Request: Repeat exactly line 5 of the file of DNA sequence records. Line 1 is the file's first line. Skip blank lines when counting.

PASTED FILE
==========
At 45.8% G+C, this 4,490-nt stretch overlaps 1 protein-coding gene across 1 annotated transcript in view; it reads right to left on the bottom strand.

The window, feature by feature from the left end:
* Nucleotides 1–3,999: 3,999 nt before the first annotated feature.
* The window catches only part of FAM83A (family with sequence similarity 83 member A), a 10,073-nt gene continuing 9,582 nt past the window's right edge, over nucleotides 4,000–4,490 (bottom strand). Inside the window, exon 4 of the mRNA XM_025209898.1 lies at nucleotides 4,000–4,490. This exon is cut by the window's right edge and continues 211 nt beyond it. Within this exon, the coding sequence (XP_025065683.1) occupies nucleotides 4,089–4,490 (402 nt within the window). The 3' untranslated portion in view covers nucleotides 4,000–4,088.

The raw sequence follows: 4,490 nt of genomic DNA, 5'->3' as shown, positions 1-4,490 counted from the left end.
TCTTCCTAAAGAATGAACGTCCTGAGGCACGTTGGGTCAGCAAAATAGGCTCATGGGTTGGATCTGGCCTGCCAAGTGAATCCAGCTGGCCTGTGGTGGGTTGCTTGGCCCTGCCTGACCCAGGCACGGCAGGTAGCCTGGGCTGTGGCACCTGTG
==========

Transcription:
The raw sequence follows: 4,490 nt of genomic DNA, 5'->3' as shown, positions 1-4,490 counted from the left end.